This study was supported by the National Natural Science Foundation (Grant No. 81671669), Science and Technology Project of Sichuan Province (Grant No. 2017JQ0001).


1. Cui ZX, Zhong SY, Xu PF, He Y, Gong GL. PANDA: a pipeline toolbox for analyzing brain diffusion images. Front Hum Neurosci. 2013;7.

2.Zalesky A, Fornito A, Bullmore ET. Network-based statistic: Identifying differences in brain networks. Neuroimage. 2010;53(4):1197-1207.

3.Bullmore ET, Suckling J, Overmeyer S, Rabe-Hesketh S, Taylor E, Brammer MJ. Global, voxel, and cluster tests, by theory and permutation, for a difference between two groups of structural MR images of the brain. Ieee T Med Imaging. 1999;18(1):32-42.

4.Suo X, Lei D, Li L, et al. Psychoradiological patterns of small-world properties and a systematic review of connectome studies of patients with 6 major psychiatric disorders. Journal of psychiatry & neuroscience : JPN. 2018;43(5):170214.

5.Broadbent DE. A mechanical model for human attention and immediate memory. Psychological review. 1957;64(3):205-215.

6.Treisman AM. Strategies and models of selective attention. Psychological review. 1969;76(3):282-299.

7.Posner MI, Rothbart MK. The development of attentional mechanisms. Nebraska Symposium on Motivation Nebraska Symposium on Motivation. 1980;28:1-52.


Table 1. Demographics and clinical characteristics of patients with ADHD and healthy controls.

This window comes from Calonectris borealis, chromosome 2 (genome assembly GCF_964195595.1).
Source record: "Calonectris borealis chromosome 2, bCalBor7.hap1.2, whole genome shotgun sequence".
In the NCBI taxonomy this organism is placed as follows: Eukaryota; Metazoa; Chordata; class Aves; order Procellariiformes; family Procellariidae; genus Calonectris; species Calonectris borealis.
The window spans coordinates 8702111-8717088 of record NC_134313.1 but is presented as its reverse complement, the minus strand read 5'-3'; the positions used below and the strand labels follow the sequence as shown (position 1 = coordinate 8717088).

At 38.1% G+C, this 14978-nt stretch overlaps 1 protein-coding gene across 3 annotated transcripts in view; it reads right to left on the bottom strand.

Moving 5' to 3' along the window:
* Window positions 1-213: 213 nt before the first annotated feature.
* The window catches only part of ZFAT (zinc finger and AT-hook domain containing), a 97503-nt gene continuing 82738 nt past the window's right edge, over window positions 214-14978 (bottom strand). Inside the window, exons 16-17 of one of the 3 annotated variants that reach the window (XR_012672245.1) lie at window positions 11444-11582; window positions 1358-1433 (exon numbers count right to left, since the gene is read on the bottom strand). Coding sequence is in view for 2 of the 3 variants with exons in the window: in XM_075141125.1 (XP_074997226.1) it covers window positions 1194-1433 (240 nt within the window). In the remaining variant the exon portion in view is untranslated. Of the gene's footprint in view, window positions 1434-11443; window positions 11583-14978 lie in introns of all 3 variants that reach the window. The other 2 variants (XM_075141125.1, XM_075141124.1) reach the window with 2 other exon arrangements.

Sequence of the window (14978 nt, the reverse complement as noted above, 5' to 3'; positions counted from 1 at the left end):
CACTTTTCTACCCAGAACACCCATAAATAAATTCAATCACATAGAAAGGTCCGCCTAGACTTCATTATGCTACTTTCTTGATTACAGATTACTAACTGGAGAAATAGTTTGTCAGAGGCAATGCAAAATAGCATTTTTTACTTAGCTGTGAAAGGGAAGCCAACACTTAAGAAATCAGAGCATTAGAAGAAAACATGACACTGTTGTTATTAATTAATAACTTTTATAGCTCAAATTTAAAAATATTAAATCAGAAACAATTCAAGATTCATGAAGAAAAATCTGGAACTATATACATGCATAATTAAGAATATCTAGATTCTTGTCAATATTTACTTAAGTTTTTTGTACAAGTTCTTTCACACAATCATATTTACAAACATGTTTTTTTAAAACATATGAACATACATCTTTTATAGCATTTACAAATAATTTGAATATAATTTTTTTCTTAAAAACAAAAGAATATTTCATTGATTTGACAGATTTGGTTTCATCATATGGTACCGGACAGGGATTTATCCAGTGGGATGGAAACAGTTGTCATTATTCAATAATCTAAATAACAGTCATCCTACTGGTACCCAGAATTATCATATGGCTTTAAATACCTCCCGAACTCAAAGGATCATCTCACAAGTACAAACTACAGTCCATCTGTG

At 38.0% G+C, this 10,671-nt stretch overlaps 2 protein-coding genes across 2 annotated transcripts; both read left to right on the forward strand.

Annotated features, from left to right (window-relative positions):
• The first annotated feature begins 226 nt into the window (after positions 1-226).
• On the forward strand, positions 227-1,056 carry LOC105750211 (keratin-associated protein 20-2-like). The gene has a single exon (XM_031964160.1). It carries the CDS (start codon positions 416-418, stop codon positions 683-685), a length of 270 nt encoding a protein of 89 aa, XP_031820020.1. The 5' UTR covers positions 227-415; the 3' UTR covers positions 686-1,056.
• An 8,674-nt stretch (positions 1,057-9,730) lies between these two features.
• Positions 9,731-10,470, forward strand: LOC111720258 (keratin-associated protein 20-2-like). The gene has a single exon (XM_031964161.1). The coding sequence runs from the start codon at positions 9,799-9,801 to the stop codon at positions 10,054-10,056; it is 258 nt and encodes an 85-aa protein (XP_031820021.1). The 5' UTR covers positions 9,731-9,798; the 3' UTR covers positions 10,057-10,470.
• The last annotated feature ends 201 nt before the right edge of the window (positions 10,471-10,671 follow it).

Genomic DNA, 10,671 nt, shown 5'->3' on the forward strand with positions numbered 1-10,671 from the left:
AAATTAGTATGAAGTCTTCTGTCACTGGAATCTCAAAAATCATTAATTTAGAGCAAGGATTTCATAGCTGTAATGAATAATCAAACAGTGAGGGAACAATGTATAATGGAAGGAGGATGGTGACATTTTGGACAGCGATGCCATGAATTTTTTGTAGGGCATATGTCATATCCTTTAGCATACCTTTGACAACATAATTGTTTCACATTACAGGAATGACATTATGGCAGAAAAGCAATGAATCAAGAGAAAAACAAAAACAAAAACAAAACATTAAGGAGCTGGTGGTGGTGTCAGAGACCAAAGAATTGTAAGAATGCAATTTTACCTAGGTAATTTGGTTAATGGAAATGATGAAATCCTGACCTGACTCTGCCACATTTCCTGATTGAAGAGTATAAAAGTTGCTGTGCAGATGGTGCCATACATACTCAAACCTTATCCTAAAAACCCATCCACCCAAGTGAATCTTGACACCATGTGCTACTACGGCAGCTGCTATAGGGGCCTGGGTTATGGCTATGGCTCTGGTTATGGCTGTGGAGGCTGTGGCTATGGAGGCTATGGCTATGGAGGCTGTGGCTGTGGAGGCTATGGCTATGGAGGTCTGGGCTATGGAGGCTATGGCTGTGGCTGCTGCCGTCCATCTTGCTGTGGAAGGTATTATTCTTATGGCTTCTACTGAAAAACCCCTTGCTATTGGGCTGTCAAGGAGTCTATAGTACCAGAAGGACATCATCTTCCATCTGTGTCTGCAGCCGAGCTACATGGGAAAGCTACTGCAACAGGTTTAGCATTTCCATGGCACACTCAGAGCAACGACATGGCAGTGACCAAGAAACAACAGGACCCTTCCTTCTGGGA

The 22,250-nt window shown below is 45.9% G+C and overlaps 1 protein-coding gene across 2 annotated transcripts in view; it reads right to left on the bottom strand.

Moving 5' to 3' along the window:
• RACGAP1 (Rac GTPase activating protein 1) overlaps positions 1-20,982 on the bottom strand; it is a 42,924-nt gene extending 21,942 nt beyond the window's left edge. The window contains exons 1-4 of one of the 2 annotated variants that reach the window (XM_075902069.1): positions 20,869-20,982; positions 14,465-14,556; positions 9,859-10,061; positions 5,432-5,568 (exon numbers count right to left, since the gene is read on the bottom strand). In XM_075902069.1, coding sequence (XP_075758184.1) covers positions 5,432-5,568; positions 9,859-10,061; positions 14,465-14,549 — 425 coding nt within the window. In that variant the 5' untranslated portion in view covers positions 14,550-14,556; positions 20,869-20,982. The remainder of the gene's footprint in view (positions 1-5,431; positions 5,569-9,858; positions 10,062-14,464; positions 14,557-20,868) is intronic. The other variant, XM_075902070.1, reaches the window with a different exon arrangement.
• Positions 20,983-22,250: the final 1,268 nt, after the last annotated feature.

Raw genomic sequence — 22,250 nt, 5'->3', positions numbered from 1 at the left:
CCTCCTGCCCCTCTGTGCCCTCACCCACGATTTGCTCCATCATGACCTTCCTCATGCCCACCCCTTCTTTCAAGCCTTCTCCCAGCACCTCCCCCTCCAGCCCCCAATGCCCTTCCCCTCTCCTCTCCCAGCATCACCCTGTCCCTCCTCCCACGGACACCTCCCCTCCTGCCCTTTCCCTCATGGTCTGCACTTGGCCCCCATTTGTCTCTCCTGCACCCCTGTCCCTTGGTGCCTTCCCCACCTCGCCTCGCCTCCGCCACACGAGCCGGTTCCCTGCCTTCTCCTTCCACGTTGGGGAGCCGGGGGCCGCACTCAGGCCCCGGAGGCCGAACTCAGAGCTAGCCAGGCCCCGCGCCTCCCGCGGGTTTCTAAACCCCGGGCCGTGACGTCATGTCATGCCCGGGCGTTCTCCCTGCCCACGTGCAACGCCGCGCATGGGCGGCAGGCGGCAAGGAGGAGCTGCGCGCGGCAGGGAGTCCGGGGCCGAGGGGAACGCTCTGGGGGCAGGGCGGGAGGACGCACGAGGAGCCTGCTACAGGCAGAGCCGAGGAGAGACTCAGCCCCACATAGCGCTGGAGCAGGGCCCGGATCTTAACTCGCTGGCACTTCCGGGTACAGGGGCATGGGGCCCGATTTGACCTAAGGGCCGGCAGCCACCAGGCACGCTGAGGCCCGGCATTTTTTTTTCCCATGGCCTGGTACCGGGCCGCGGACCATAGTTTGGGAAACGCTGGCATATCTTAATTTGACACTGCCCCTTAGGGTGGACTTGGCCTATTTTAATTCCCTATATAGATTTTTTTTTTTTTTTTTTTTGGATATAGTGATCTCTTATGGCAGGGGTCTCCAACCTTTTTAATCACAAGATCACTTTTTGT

Figure 1. Group differences in global topological properties between the ADHD patients and healthy controls (nonparametric permutation test, p<0.05). Eglob, global efficiency; Eloc local efficiency; Cp, clustering coefficient; Lp, characteristic path length; γ, normalized clustering coefficient; λ, normalized characteristic path length; σ, small-worldness.

Table 2. Regions showing increased nodal centralities in patients with ADHD compared to healthy controls.

Figure 2. Scatterplot of the relationship between nodal efficiency of right precentral gyrus and hyperactivity-impulsivity score of CPRS using age, gender and intracranial volume as covariates.

Figure 3A. The ADHD-related subnetwork. Each node represents a brain region, and each line represents a connection. Different-color nodes represent different networks: red, default mode network; yellow, frontoparietal network; purple, visual network; green, dorsal attention network; violet, ventral attention network; blue, somatomotor network; cream, limbic network. 3B. Suprathreshold edges (all edges were increased) were identified using NBS method in ADHD group (p<0.05, FEW-corrected). 3C. Suprathreshold edges were placed in cells of cross-tabulation map based on which networks the edges connected. DMN, default mode network; FPN, frontoparietal network; VN, visual network; DAV, dorsal attention network; VAN, ventral attention network; SMN, somatomotor network; LN, limbic network.

Proc. Intl. Soc. Mag. Reson. Med. 27 (2019)